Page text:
In patient 1, the only PCNSL of our series without evidence for aberrant somatic hypermutation, one may wonder whether the tumor cells have experienced a germinal center reaction at all. This was demonstrated by the presence of mutations in the IgH gene; however, the mutation frequency of 8.9% was rather low. Fluorescence in situ hybridization (FISH) analysis revealed a polyploidy of the tumor cells (patient 9, as reported by Montesinos-Rongen et al3).

Comparison of our data derived from immunocompetent, HIV-negative patients with a study of 4 AIDS-associated PCNSL, which were also targeted by aberrant somatic hypermutations,17 may point to differences in the genes affected. Although somatic hypermutations involved the RhoH/TTF gene and exon 2 of the c-MYC gene in 1 of 4 AIDS-associated PCNSLs, respectively, somatic mutations were absent from the PIM1 and PAX5 genes.17 Thus, taking into account that the number of tumors investigated is still low, these divergent observations may be consistent with the concept that pathogenic pathways differ in HIV-associated PCNSLs as opposed to PCNSLs of immunocompetent patients.

Taken together, the data of the present study indicate aberrant somatic hypermutations at relatively high frequency in the proto-oncogenes PIM1, PAX5, RhoH/TTF, and c-MYC and in the tumor-suppressor gene CD95 in PCNSL. These changes may be of functional relevance in the development of PCNSL.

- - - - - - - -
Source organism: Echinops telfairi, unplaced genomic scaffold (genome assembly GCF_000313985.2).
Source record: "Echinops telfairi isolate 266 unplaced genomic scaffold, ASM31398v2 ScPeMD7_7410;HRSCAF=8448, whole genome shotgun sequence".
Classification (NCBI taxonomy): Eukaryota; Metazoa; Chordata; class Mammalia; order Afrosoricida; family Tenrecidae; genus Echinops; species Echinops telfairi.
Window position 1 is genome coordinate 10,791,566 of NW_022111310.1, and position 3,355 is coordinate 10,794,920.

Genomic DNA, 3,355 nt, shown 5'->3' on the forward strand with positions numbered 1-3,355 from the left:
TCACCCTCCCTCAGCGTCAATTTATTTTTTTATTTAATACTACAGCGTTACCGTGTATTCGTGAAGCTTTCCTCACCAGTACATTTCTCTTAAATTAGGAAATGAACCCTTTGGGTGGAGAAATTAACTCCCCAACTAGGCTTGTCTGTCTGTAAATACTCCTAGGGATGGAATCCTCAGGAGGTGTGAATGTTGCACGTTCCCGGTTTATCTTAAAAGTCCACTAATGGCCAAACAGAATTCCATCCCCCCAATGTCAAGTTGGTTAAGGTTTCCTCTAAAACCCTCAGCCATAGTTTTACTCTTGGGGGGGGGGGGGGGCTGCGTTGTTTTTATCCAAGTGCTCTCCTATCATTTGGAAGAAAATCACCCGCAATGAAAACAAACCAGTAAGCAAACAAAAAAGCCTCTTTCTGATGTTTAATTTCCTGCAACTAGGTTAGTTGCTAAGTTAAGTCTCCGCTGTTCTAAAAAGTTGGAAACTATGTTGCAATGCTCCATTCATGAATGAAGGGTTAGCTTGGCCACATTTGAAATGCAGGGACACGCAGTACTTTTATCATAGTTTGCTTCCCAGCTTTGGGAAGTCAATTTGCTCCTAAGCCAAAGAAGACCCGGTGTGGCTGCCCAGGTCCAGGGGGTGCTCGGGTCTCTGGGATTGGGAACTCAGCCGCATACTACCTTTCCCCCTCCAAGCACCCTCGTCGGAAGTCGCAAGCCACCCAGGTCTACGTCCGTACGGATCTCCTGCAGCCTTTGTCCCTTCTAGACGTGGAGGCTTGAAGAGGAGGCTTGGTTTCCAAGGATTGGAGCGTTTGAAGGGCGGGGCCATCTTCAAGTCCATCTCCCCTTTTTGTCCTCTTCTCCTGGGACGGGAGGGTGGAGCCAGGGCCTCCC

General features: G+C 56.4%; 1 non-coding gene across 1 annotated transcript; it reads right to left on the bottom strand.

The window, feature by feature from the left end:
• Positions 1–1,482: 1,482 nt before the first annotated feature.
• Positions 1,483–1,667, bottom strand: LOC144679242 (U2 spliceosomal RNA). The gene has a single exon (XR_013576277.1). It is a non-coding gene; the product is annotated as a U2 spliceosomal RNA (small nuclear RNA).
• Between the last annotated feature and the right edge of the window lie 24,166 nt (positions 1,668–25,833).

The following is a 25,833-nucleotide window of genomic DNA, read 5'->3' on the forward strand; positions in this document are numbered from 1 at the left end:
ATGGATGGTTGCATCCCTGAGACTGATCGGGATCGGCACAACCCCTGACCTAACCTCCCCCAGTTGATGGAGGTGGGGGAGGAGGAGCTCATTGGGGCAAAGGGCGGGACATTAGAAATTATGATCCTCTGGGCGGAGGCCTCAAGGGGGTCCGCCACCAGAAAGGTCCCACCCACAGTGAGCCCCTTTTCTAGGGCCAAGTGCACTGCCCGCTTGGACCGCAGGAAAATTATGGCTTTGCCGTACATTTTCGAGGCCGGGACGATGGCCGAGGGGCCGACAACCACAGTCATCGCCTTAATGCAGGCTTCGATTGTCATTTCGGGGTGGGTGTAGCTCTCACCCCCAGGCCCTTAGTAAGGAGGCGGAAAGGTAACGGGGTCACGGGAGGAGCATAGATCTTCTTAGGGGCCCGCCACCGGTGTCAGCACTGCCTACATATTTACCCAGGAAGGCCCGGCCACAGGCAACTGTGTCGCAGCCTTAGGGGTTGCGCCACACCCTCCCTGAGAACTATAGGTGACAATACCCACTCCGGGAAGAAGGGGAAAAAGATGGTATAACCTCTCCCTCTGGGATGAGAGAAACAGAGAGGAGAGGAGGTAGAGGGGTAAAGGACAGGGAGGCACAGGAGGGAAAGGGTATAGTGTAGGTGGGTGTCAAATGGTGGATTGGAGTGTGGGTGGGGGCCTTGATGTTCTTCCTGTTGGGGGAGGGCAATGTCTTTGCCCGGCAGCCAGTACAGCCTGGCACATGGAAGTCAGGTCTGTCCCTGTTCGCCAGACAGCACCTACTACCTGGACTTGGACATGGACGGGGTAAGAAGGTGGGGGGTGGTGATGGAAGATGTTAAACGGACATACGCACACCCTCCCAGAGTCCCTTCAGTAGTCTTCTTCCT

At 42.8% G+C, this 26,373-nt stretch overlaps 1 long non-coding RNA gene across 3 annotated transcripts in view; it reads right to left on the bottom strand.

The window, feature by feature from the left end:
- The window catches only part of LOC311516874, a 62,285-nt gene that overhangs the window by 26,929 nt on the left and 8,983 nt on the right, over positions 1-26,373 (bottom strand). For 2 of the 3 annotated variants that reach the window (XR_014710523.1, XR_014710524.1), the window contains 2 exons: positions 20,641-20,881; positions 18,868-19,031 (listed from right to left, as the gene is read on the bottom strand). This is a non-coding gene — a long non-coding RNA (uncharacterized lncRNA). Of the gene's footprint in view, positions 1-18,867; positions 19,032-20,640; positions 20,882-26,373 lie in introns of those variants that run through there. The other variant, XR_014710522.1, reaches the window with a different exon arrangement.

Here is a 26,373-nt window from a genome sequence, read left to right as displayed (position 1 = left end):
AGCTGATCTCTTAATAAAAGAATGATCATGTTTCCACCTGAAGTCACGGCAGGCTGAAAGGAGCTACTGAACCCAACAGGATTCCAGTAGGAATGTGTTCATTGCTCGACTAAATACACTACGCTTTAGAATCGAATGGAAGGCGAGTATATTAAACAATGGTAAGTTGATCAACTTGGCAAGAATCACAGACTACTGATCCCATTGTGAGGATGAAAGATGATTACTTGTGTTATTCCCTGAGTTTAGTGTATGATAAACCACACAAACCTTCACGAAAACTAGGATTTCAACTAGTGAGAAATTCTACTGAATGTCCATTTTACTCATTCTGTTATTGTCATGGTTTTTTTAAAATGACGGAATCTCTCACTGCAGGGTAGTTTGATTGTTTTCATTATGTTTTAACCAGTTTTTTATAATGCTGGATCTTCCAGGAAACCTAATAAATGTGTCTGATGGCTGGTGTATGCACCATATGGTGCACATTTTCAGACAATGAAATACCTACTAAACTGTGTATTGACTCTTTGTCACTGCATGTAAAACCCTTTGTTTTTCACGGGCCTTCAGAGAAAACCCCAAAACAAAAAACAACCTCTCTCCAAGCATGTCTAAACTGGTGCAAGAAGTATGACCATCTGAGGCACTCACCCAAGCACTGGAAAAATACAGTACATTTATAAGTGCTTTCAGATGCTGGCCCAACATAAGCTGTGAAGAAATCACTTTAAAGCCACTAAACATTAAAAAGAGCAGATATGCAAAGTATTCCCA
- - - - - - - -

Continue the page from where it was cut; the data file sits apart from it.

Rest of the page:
Acknowledgments

We thank Dr Ralf Küppers for helpful discussion and critical reading of the manuscript. We also thank Marek Franitza and Alexandra Kuklik for expert technical assistance.

Footnotes

  • Reprints:
    Martina Deckert, Department of Neuropathology, University of Cologne, Joseph-Stelzmann-Str 9, D-50931 Köln, Germany; e-mail: neuropatho{at}uni-koeln.de.
  • Prepublished online as Blood First Edition Paper, October 30, 2003; DOI 10.1182/blood-2003-05-1465.

  • Supported by the Deutsche Krebshilfe/Dr Mildred-Scheel-Stiftung für Krebsforschung (grant no. 10-1641-De 1).

  • The publication costs of this article were defrayed in part by page charge payment. Therefore, and solely to indicate this fact, this article is hereby marked “advertisement” in accordance with 18 U.S.C. section 1734.

  • Submitted May 20, 2003.
  • Accepted October 20, 2003.

References